You are in Amsterdam and dont have money enough to visit places although you would like to do so, then this tip is your opportunity, to be acquainted with some Free Things to Do in Amsterdam.
At the end of the 19th century fragments of buildings from all over Holland were brought together. The result is a collection of five centuries of Dutch architecture.
Entrance to the garden is free from Tuesday-Saturday between 10.00 AM - 5.00 PM and Sundays and holidays between 1.00-5.00 PM
On Tuesday at 12.15 the doors open at the Boekmanzaal (a part of the Amsterdam Stadhuis/Muziektheater) for a concert from 12.30 - 13.00.
The programme consists of chamber music, which is performed by some of members of the permanent ensembles in the Muziektheater.
Ferry over the River IJ: a free boat trip
Between the city centre of Amsterdam and North Amsterdam it is possible to cross the IJ 24 hours a day by ferry on a free trip. Admittedly such a straightforward crossing is hardly adventurous but from the ferry you do get a wonderful view of the expanse of water, the shipping and the banks. Ferry landing stages behind Central Station.
The Magere Brug
The so-called Magere Brug between Keizersgracht and Prinsengracht is probably the most famous bridge in Amsterdam. This picturesque white-painted drawbridge has spanned the River Amstel since 1672.
According to some Amsterdammers the bridge is named after two sisters of the Mager family, who lived on opposite sides of the Amstel. They had this bridge built in order to make it easier to visit each other.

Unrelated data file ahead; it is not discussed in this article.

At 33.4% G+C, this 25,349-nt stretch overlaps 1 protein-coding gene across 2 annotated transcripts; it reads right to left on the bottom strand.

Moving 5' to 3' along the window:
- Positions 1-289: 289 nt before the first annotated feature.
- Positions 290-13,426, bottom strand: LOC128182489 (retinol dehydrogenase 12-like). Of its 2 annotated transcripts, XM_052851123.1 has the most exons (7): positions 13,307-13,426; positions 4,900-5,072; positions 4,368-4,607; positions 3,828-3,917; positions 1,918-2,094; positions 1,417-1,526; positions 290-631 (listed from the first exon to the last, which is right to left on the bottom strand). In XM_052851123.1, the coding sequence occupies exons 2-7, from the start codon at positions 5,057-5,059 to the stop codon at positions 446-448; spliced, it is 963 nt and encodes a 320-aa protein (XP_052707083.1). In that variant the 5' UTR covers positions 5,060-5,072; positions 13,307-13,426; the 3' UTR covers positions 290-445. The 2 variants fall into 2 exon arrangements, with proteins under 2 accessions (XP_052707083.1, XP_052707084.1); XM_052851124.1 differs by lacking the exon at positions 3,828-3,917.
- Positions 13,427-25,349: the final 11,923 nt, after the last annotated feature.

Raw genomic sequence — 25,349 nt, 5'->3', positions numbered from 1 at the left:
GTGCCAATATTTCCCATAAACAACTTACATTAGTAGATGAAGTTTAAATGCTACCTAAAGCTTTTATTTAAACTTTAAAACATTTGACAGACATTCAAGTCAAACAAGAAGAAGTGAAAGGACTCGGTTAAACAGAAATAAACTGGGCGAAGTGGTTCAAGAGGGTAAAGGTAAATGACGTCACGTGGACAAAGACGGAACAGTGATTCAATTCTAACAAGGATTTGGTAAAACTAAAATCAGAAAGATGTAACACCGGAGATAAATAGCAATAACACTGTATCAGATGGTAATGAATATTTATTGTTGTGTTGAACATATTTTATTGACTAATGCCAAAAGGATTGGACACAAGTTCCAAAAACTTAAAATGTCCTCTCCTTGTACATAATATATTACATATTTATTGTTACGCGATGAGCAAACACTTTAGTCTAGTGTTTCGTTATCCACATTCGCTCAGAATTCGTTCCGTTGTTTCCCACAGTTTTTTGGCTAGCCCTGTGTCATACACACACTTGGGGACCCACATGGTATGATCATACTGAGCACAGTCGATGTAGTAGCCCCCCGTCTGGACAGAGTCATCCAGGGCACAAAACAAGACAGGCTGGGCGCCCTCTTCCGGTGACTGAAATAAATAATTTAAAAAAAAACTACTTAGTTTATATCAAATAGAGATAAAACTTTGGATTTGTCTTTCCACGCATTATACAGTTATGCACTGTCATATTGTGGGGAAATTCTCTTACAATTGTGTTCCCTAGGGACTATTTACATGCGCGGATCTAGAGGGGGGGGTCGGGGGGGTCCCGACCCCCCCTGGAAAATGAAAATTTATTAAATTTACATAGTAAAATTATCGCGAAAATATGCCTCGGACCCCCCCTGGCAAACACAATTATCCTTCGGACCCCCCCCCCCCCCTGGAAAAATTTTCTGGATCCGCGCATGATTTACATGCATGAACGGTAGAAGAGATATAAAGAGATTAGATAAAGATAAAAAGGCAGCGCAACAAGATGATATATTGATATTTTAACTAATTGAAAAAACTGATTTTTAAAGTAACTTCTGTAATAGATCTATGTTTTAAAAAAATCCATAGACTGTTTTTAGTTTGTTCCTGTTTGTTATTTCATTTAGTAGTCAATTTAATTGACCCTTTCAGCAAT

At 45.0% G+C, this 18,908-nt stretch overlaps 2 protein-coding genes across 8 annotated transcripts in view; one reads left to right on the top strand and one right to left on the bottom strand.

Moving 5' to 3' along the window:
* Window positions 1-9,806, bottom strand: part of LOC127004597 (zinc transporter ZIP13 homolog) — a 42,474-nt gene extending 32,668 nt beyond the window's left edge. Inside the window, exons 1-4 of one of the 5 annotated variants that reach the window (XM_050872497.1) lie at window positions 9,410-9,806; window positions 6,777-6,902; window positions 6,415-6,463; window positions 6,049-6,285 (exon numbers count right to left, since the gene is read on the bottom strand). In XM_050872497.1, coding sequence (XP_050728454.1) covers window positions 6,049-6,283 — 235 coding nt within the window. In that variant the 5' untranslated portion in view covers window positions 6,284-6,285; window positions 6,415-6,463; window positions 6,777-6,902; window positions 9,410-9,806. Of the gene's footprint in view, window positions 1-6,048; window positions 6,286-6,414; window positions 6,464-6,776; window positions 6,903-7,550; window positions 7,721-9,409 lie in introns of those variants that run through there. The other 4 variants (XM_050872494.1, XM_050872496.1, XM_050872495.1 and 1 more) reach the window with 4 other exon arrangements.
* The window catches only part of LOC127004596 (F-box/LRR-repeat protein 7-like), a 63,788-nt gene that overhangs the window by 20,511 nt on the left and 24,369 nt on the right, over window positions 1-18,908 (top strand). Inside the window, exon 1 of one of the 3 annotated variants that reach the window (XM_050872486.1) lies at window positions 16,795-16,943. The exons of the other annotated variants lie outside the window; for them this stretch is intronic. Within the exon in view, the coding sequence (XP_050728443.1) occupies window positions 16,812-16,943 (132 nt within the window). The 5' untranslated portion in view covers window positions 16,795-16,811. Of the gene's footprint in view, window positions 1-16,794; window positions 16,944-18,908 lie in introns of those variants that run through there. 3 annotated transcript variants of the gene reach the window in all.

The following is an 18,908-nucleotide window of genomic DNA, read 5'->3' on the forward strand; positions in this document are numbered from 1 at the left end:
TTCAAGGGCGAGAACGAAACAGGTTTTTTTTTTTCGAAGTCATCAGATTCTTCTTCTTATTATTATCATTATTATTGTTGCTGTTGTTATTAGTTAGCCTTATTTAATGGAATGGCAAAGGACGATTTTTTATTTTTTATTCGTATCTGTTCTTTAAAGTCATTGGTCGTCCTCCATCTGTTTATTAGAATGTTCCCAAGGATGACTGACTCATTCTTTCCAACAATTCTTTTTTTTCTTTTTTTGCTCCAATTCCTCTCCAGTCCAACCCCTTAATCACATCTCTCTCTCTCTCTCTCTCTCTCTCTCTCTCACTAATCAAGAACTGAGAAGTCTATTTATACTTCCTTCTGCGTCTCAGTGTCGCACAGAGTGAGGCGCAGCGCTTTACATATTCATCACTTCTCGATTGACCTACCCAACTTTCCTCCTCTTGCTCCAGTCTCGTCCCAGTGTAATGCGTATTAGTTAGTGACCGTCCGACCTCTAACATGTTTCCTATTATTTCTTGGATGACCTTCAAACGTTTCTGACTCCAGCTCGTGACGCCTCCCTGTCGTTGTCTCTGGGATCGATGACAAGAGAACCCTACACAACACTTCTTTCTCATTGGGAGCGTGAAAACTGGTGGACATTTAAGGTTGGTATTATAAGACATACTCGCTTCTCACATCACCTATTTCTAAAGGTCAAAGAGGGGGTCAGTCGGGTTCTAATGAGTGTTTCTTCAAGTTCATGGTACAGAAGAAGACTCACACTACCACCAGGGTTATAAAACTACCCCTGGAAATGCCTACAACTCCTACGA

The bridge is illuminated every evening and an evening cruise under the bridge is a good alternative to a lot of the usual activity that takes places in Amsterdam.
Bridge of 15 bridges
In Amsterdam’s canal belt there is one bridge that gives a view of no less than 15 bridges! This unusual spectacle is offered by the bridge at the crossing of the Reguliersgracht with the Herengracht, on the odd-numbered side. If you stand on this bridge with your back to the Thorbeckeplein, you will see six arched bridges in a row. On the left side you will find six more over the Herengracht, one after another, and on the right you will see the next two. If you are good at math you can arrive at the disappointing total of only 14 bridges. The 15th is the bridge you are standing on.
The Prinsengracht (Prince's Canal) is the fourth and the longest of the main canals in Amsterdam. Most of the canal houses along it were built during the Dutch Golden Age of the United Provinces. The bridges over this canal don't connect with the streets in the Jordaan.
Interesting sights along the Prinsengracht include the Noorderkerk (Northern Church), the Noordermarkt (Northern Market), the Anne Frank House, the Westerkerk (Western Church, Amsterdam's tallest church) with the Homomonument (Gay Monument).